• David Grammig

The Corona Virus Is Like A Natural Catastrophe - Sir Christopher Pissarides

1. In which areas do you see opportunities for Europe to emerge stronger from the Corona crisis?


First, at the political level, Europe will emerge more united and more appreciative of each other in the European Union. The pandemic has taught us important lessons about dealing with the health problems together and helping each other as we come out of it. working together in times of crisis makes everyone stronger. The programme voted by the European Union is excellent and it will make a difference to many countries as they try to rebuild their economies. I never supported Brexit, but I can see that even many supporters are now seeing the problems from the separation. Having to deal with the pandemic recession alone, superimposed on the adjustment problems that Brexit introduced, is something that the UK economy is fining difficult to do well.


At the economic policy level one good development is that there is now a lot more awareness of the need for sustainable policies that reduce climate risks, and address responses to natural disasters. European governments are taking this opportunity to start on a new platform, not go back to the old ways, even if that were possible. I hope, and actually expect given what has been said, that the European Union supports more strongly proposals from its members that address sustainability and climate change.


2. Germany has been pushing ahead with the energy transition, especially since 2011. The EU is getting serious about sustainability. That's absolutely essential for the future, but it's also a major effort for the corporate world and indirectly for consumers. How much Corona crisis management and ESG can Europe tolerate at the same time?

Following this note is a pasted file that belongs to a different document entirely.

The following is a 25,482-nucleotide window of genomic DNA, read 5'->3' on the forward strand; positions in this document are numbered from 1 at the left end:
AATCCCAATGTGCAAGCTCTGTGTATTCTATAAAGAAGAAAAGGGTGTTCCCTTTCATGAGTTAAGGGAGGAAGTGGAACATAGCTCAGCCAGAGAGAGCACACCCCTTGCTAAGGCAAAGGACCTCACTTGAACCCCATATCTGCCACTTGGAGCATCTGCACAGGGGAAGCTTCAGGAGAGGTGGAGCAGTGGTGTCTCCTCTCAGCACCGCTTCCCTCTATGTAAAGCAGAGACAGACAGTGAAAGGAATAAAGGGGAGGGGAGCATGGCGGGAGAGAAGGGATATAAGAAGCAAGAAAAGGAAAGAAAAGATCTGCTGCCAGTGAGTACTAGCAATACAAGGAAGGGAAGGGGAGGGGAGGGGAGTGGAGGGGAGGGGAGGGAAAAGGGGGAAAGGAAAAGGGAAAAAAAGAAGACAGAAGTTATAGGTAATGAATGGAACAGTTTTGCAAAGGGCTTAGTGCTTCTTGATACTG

Admittedly the coronavirus crisis has made economic management more difficult and debt levels have risen in most nations. But perhaps surprisingly there is also a complementarity between the corona crisis and ESG, in the sense that if we need to restart from something new, it will be possible to give ESG more weight. Put differently, if a corporation in normal times were to change from its traditional ways of operating to a more sustainable way, it would need to destroy part of its activities and replace them with new ones. Corona has destroyed many of these activities within a short period of time, so the difficult job has been done for them. I expect to see an upsurge in ESG investments in the years to come.


3. What parallels do you see between the social consequences of the Corona pandemic and later possible consequences of climate change?


We can think of the corona pandemic as a natural disaster that hit large parts of the planet. Think of a massive volcanic eruption that creates clouds that deprive parts of the planet of sunlight and it grounds flights, causes breathing problems to humans and animals, and destroys agricultural production. The corona has done something similar. It shut down business activity across the planet and caused large numbers of deaths. Climate risks also produce natural disasters, such as flooding of coastal areas and droughts. The impact of the pandemic is very similar. Dealing with the pandemic requires coordinated action from governments, businesses, and the public, within countries and across them. This was manifested in taking action to mitigate its effects but also in medical research to discover quickly effective vaccines and supply it across the globe. The parallels are evident, and they showed us how we can reach better outcomes of we work together in confronting them.